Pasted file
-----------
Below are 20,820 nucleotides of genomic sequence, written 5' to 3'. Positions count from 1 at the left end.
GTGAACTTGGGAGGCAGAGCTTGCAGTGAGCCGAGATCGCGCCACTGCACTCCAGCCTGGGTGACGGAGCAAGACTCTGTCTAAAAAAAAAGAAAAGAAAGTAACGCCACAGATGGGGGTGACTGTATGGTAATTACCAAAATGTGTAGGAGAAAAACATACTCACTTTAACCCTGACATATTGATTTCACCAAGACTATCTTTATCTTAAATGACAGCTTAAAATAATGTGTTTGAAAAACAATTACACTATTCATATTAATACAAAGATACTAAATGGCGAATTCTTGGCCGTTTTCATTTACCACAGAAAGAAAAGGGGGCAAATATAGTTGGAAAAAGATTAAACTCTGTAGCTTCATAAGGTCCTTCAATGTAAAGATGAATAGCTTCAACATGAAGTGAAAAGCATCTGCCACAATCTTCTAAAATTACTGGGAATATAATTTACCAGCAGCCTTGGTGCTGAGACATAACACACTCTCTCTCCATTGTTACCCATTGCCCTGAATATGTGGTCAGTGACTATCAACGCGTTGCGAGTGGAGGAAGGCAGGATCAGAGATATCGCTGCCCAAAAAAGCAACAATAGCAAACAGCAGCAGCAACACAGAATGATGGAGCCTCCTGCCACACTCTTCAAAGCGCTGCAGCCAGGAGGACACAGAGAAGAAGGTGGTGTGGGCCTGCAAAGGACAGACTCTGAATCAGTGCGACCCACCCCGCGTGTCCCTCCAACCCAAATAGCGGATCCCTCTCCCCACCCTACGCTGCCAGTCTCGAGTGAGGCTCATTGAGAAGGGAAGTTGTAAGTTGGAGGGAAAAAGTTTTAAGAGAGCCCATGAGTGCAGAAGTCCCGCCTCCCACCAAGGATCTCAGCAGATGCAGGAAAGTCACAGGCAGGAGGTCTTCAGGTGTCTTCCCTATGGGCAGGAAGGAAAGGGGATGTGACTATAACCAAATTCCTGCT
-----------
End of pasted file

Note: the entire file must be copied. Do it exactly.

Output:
Below are 20,820 nucleotides of genomic sequence, written 5' to 3'. Positions count from 1 at the left end.
GTGAACTTGGGAGGCAGAGCTTGCAGTGAGCCGAGATCGCGCCACTGCACTCCAGCCTGGGTGACGGAGCAAGACTCTGTCTAAAAAAAAAGAAAAGAAAGTAACGCCACAGATGGGGGTGACTGTATGGTAATTACCAAAATGTGTAGGAGAAAAACATACTCACTTTAACCCTGACATATTGATTTCACCAAGACTATCTTTATCTTAAATGACAGCTTAAAATAATGTGTTTGAAAAACAATTACACTATTCATATTAATACAAAGATACTAAATGGCGAATTCTTGGCCGTTTTCATTTACCACAGAAAGAAAAGGGGGCAAATATAGTTGGAAAAAGATTAAACTCTGTAGCTTCATAAGGTCCTTCAATGTAAAGATGAATAGCTTCAACATGAAGTGAAAAGCATCTGCCACAATCTTCTAAAATTACTGGGAATATAATTTACCAGCAGCCTTGGTGCTGAGACATAACACACTCTCTCTCCATTGTTACCCATTGCCCTGAATATGTGGTCAGTGACTATCAACGCGTTGCGAGTGGAGGAAGGCAGGATCAGAGATATCGCTGCCCAAAAAAGCAACAATAGCAAACAGCAGCAGCAACACAGAATGATGGAGCCTCCTGCCACACTCTTCAAAGCGCTGCAGCCAGGAGGACACAGAGAAGAAGGTGGTGTGGGCCTGCAAAGGACAGACTCTGAATCAGTGCGACCCACCCCGCGTGTCCCTCCAACCCAAATAGCGGATCCCTCTCCCCACCCTACGCTGCCAGTCTCGAGTGAGGCTCATTGAGAAGGGAAGTTGTAAGTTGGAGGGAAAAAGTTTTAAGAGAGCCCATGAGTGCAGAAGTCCCGCCTCCCACCAAGGATCTCAGCAGATGCAGGAAAGTCACAGGCAGGAGGTCTTCAGGTGTCTTCCCTATGGGCAGGAAGGAAAGGGGATGTGACTATAACCAAATTCCTGCT